Some call it chaos; we call it Tuesday. This is the new normal.
The school year began as we expected—bumpy roads, few signposts, rows of desks not quite 3 feet apart and 6-year-olds excited to see their friends in person or on the screen. For them, first grade in a pandemic is the only first grade they know. I know what they’re missing.
Thus the teaching began, in person, with budding readers and mathematicians and scientists, soooooo happy to be in school. In Louisiana, the state standards require students to have mastered letters, letter sounds, numbers and 1-1 correspondence by the end of kindergarten. (Of course, they’d missed a quarter of their kindergarten year during our shelter-in-place orders last spring.) So that’s where we started.
Then one of the three first-grade teachers—the one teaching remotely—went out on maternity leave; the district hired a sub, placed said sub in my classroom and split her students 50-50 between the other teacher and me. Thus began our “concurrent” teaching: 18 students in my classroom and nine online. Down the hall, my co-worker and her student teacher educate a cohort about the same size as mine.
Because of the restrictions imposed by the realities of the coronavirus, this year we’re a paper-and-pencil-driven school in the lower grades, so the students at home have the same materials as the students in my class: books and workbooks. Picture this: “OK, class, we’re going to page 185 in our books.” When my in-class students can’t turn to this page in their books, I walk over to help them, but I can’t do the same for the students online. Everyone is 6 or 7; they’re developing the fine motor skills to turn and tear out workbook pages, and they only know their numbers to 100. “Hold the book up to your camera,” I say. “Turn it around so I can see the page. Good, now move it so I can see the page number.” Two minutes later, we are all together on the page. If you’ve never taught 6-year-olds, you’ll never know how long two minutes of unstructured time can be.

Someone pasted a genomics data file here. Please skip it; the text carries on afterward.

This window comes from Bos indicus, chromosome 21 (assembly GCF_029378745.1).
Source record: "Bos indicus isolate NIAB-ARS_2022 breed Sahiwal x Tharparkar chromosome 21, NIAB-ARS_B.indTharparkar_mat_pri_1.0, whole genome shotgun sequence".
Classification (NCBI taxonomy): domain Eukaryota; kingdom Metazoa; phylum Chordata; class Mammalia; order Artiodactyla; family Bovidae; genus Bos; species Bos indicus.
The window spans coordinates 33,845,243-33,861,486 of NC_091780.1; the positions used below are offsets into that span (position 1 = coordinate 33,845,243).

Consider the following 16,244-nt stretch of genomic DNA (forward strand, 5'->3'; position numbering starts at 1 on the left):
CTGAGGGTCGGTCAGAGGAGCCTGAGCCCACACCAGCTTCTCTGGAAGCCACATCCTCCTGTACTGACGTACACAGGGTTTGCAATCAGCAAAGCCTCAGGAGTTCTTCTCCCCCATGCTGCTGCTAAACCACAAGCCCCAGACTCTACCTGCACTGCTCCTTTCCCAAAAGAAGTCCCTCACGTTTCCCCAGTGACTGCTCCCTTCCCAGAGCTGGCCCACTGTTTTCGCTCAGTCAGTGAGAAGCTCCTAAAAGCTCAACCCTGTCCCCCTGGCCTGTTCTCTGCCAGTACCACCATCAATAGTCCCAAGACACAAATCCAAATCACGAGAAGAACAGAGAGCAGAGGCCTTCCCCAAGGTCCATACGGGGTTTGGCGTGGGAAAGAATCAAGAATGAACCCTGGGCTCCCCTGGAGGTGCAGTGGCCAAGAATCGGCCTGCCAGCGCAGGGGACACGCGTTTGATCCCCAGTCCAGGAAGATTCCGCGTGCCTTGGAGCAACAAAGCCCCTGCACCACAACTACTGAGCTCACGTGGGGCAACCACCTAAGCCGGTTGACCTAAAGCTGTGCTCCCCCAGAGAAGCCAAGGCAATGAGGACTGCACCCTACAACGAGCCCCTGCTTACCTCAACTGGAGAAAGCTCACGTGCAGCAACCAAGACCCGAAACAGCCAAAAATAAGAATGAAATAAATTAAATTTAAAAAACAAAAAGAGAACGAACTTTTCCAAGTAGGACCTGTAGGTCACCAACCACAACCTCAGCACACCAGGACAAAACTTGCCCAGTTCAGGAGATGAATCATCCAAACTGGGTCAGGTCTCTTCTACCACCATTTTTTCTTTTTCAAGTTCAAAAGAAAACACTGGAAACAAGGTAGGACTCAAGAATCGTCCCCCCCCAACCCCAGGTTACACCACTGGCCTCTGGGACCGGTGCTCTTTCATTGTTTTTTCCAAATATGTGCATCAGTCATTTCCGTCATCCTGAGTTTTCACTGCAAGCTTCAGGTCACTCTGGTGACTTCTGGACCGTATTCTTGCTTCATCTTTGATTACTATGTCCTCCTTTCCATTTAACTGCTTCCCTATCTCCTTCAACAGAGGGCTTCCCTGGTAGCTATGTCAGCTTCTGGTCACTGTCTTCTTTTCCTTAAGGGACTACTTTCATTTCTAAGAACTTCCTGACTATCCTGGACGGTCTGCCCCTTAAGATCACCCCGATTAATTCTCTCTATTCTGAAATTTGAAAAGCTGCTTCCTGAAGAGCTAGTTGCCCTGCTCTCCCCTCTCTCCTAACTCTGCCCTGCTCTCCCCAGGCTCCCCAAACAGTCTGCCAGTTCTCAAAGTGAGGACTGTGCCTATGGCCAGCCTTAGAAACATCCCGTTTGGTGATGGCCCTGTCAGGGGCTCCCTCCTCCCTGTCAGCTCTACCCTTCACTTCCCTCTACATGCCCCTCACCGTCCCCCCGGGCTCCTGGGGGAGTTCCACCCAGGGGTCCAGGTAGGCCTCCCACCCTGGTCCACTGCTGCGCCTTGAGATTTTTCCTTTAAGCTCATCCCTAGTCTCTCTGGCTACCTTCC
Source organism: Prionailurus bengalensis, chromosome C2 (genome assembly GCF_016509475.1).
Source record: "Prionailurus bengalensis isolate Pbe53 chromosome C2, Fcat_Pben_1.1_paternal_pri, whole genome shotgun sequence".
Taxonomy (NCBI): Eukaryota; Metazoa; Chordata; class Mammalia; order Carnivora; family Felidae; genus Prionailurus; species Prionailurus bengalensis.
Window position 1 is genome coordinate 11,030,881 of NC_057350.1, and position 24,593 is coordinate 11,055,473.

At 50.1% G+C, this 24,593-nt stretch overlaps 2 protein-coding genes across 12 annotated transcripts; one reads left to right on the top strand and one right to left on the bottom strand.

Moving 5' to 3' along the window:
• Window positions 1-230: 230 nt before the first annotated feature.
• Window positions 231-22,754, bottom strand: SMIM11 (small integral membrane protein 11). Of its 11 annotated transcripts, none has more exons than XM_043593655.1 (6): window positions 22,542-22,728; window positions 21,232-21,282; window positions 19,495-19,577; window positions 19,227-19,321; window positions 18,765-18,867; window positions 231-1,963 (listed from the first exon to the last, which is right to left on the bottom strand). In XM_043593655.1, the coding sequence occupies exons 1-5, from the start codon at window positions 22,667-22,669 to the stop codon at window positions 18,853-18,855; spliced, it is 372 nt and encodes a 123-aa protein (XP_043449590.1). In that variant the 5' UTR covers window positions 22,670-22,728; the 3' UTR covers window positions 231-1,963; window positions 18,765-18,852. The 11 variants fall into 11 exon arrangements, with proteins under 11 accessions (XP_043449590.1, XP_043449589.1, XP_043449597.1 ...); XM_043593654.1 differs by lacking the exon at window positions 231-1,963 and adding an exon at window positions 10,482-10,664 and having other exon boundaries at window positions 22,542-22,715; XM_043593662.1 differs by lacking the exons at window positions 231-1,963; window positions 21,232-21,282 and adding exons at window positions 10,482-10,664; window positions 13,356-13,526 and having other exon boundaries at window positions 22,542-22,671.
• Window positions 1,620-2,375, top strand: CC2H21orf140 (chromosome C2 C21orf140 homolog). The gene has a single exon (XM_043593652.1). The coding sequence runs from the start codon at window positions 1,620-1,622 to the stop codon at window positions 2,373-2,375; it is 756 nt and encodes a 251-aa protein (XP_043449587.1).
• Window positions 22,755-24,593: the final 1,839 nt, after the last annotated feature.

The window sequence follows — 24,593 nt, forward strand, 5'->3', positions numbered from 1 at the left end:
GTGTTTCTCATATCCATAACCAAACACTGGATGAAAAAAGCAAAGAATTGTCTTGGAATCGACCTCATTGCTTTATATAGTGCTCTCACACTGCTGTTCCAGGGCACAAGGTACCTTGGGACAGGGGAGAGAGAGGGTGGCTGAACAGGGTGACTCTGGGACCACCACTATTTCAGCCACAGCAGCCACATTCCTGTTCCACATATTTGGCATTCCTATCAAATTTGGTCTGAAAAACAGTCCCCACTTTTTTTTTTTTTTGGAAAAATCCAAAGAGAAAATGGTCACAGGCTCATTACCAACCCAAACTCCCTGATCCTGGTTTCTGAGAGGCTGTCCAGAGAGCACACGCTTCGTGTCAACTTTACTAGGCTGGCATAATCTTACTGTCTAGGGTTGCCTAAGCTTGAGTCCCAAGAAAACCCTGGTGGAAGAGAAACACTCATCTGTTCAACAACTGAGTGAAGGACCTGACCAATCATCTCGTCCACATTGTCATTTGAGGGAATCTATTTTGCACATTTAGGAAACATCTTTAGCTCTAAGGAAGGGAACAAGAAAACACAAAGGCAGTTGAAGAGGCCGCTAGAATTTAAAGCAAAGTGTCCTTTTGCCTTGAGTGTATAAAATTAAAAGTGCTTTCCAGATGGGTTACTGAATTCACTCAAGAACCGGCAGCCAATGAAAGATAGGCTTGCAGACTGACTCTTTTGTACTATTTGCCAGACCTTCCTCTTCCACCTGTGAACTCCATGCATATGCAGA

The New Normal in Perspective
Picture this: Two document cameras and two computers (yes, I’m fortunate to have two in my classroom when some districts have zero). I use the Chromebook to see my students on Google Meet (our school’s virtual learning platform) and I use my teacher laptop to project onto the Smartboard and share my screen for the in-person and virtual students. Since you can’t simultaneously share your screen and view participants on Google Meet, most teachers across the district are playing this multi-computer dance. We want to monitor and see our students, but we need to see what we’re teaching as well! Meanwhile, I use the two different document cameras to show the in-person students and the virtual students any physical object that I’m projecting (a workbook page, a new letter card, an example of student work, etc.). The document cameras have different frames, angles and zoom capacity, so I look at the Smartboard, the Google Meet on the Chromebook and the Google Meet on the teacher laptop to check what everyone is seeing. I zoom one camera in for the students at the back of the room to be able to see, but then I realize that I’ve now cut off part of the page for the virtual students. I try adjusting both document cameras and the worksheet just one more time. I take a deep breath. Meanwhile, I’m trying to stand in the perfect spot: 6 feet away from my in-person students, in view of the Chromebook’s camera so the virtual students can see me, and within range of two laptops, a Smartboard and my teaching supplies so that I can ... teach. On the days that I have a sub to help me, she works with the in-person students. She’s never taught with another teacher in the room and says that she’s learning a lot; we joke that she’s a student teacher now, too, and wish that she could get credit toward her degree. “Excuse me, Ms. Looney, I can’t see the big screen,” says an online student. “I know,” I say, “I’m going to log off and log back on and see if that helps. Keep working, OK?” This is the new normal.